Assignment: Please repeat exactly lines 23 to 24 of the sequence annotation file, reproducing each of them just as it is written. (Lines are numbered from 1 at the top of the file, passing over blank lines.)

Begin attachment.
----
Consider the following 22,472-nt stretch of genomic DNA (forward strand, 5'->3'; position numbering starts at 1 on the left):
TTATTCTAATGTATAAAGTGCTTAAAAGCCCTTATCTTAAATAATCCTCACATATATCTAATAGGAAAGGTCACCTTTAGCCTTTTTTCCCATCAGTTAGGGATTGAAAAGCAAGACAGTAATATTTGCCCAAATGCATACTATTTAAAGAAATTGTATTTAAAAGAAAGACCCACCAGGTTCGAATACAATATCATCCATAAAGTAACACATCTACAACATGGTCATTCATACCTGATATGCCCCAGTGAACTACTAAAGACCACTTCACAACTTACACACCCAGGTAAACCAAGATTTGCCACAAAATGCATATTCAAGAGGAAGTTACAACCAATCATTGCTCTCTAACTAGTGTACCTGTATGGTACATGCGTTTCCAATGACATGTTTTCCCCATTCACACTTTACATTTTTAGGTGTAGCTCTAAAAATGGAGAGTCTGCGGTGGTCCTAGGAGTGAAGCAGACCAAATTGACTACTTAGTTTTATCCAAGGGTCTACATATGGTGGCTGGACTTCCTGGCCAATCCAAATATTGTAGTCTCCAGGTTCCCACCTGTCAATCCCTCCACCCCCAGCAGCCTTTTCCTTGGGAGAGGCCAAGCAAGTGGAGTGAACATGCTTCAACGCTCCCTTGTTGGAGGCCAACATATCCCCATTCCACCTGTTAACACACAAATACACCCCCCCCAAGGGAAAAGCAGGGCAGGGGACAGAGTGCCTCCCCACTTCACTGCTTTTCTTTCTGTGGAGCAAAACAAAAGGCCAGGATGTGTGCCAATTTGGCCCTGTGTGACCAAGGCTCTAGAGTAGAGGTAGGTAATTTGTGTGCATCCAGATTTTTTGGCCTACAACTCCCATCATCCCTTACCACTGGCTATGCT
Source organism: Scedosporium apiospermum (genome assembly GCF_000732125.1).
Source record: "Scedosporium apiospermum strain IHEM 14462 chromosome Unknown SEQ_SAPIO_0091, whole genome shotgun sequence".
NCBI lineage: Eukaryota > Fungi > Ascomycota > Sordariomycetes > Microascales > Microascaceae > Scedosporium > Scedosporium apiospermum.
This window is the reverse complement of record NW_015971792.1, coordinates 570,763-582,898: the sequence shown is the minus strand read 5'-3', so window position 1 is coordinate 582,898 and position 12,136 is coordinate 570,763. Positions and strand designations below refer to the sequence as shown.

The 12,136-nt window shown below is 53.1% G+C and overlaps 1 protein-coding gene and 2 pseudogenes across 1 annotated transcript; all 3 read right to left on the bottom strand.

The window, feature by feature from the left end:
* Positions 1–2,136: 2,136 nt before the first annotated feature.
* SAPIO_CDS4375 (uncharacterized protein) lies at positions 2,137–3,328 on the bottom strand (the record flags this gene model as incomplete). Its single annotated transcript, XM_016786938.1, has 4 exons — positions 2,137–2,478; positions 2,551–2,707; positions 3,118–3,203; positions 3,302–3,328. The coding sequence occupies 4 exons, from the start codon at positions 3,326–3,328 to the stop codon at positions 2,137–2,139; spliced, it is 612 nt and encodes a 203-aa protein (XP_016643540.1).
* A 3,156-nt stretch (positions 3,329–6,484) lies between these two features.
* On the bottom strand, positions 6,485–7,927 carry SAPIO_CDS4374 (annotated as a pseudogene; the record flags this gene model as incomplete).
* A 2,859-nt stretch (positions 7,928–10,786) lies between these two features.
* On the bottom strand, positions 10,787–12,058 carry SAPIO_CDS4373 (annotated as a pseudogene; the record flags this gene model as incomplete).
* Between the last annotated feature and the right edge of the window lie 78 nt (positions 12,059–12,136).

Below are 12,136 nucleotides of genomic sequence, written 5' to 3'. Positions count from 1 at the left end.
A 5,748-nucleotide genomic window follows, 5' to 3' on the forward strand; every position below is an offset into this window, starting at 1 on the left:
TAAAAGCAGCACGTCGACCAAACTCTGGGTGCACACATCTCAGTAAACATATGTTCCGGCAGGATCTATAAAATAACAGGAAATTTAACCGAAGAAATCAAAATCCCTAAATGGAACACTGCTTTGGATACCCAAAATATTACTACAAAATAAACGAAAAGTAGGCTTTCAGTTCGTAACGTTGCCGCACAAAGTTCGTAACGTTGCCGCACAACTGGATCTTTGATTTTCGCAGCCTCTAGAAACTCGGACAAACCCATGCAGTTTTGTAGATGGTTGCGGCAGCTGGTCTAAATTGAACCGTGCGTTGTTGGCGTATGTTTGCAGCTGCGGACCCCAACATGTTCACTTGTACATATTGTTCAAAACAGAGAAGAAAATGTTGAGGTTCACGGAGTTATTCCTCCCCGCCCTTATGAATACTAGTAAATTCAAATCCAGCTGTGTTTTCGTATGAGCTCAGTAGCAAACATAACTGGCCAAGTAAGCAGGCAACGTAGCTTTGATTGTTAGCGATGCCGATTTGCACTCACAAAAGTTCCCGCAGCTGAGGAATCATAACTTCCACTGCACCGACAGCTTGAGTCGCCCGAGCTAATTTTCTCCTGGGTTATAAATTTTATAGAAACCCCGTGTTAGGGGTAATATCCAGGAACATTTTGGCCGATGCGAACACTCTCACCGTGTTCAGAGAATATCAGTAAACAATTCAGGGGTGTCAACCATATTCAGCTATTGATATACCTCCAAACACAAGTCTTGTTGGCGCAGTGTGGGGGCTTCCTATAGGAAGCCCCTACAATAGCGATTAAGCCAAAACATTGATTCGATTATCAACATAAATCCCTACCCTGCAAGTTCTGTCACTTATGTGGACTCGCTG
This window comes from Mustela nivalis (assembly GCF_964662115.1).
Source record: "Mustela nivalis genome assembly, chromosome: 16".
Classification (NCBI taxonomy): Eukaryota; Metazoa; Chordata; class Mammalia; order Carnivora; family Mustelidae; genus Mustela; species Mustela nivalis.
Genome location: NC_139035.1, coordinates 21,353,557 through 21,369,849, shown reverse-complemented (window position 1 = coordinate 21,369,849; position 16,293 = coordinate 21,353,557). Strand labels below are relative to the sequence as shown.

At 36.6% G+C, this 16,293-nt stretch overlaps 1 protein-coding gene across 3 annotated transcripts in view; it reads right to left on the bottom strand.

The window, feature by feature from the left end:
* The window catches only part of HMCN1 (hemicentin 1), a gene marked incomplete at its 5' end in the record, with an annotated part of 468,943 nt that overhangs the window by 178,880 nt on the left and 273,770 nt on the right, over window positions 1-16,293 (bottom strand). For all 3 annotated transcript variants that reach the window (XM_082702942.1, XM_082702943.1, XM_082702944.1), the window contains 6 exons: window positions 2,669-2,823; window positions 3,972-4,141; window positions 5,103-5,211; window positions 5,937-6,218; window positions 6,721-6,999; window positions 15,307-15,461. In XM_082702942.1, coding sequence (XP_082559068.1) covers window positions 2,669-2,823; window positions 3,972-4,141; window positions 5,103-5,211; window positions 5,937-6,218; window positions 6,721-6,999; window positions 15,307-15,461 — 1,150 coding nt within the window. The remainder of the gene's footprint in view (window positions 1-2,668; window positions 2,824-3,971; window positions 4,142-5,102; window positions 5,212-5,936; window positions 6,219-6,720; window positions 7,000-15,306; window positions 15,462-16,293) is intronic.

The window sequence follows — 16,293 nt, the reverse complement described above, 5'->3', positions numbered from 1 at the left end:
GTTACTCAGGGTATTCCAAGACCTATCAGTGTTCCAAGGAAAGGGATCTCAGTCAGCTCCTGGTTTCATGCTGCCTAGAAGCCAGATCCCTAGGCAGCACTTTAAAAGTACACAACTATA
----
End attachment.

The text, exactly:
At 36.6% G+C, this 16,293-nt stretch overlaps 1 protein-coding gene across 3 annotated transcripts in view; it reads right to left on the bottom strand.

The window, feature by feature from the left end: